Centre for Internet & Society

Annoyed with unsolicited calls from insurance and banking companies? Under the proposed Right to Privacy Act, such calls would be considered a violation and the company responsible penalised up to Rs 5 lakh. The draft Right to Privacy Bill says that no person with a business in the country can collect or disclose any data relating to any individual without his/her consent.

Doing so will be a punishable offence. Speakers at a seminar here on Saturday organised by the Citizen consumer and civic Action Group (CAG), were unanimous in their call for the Right to Privacy Act coming into force soon. R Revathi, an associate professor at Dr Ambedkar Law University, said the matter of privacy was very tricky. "Recently, a man who came to donate blood for a friend tested positive for HIV. The hospital got to know he was going to be engaged soon and told his fiance? after which the marriage was called off," she said. "The man was not a patient at the hospital but his personal information was made public in the interest of a larger good. These are some of the challenges expected while implementing the bill," she added.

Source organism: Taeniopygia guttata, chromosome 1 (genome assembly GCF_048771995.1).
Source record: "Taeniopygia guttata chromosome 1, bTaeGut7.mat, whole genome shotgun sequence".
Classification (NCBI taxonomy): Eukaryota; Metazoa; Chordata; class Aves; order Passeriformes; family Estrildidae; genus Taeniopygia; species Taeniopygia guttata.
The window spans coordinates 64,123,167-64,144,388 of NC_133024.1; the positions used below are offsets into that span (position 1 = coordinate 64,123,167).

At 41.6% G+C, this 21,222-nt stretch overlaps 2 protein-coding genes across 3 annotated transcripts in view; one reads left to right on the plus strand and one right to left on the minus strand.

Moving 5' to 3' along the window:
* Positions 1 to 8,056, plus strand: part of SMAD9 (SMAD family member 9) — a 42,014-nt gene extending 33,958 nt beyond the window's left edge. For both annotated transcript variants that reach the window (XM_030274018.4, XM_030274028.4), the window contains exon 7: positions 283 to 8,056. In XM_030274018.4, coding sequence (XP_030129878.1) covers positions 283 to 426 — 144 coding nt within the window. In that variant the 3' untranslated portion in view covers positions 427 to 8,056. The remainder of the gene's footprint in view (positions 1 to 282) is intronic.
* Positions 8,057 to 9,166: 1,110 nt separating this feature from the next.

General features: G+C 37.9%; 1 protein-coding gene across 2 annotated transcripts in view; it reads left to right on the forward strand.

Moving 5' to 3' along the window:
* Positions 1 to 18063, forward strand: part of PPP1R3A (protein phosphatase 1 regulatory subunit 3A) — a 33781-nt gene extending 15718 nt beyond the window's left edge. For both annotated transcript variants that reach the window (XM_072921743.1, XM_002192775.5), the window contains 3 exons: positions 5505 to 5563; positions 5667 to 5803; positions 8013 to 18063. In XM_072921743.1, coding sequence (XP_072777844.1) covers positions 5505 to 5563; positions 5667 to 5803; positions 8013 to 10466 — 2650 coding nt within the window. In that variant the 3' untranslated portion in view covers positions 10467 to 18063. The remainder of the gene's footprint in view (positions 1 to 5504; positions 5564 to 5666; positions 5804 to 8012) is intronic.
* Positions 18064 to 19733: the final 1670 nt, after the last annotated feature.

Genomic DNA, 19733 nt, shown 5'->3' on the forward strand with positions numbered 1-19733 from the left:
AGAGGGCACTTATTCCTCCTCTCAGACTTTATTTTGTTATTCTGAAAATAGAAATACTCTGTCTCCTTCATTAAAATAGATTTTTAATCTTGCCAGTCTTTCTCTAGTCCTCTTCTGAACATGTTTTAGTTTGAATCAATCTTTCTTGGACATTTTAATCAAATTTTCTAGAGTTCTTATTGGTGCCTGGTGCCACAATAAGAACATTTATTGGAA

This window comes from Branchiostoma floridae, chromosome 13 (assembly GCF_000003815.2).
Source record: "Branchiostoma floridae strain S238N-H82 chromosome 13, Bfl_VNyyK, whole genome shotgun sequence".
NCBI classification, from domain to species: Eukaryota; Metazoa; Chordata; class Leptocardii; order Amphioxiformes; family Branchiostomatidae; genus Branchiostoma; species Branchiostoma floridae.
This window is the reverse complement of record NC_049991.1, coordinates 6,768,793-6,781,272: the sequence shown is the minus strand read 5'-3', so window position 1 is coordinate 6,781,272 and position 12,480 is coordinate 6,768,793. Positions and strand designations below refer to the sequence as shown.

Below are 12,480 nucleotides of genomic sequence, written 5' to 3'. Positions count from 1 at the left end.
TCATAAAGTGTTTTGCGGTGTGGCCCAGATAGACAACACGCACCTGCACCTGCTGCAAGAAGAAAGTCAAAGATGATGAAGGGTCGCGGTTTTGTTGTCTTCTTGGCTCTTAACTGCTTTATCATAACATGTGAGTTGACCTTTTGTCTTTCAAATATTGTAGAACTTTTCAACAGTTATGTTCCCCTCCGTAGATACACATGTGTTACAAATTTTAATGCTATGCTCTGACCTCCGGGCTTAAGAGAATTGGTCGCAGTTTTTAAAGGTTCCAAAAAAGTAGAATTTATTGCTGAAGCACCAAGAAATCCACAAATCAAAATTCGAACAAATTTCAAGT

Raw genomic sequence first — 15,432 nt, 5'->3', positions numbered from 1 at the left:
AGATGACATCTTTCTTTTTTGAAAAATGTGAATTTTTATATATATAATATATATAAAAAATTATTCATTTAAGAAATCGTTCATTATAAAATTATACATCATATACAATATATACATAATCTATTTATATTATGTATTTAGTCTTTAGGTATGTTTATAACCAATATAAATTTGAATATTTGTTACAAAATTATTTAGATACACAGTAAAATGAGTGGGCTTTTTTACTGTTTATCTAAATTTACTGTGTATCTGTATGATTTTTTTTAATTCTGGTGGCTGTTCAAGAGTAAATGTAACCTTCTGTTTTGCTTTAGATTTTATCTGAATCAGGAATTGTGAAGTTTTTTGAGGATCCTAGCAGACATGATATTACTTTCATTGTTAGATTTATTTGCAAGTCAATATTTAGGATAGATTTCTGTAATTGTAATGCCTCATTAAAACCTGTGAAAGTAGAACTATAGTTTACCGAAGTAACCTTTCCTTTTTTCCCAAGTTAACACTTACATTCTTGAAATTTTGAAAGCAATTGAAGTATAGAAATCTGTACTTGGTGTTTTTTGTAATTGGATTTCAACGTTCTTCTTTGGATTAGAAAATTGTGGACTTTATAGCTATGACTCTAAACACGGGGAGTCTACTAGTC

Others said there was no specific law in the Constitution to safeguard the individual's privacy. Privacy, they said, could be classified into physical and informational privacy. While the former was about the intrusion of physical space, the latter included digital and non-digital data that is personal in nature.

The article was published by the Times of India on August 7, 2011. The original can be read here

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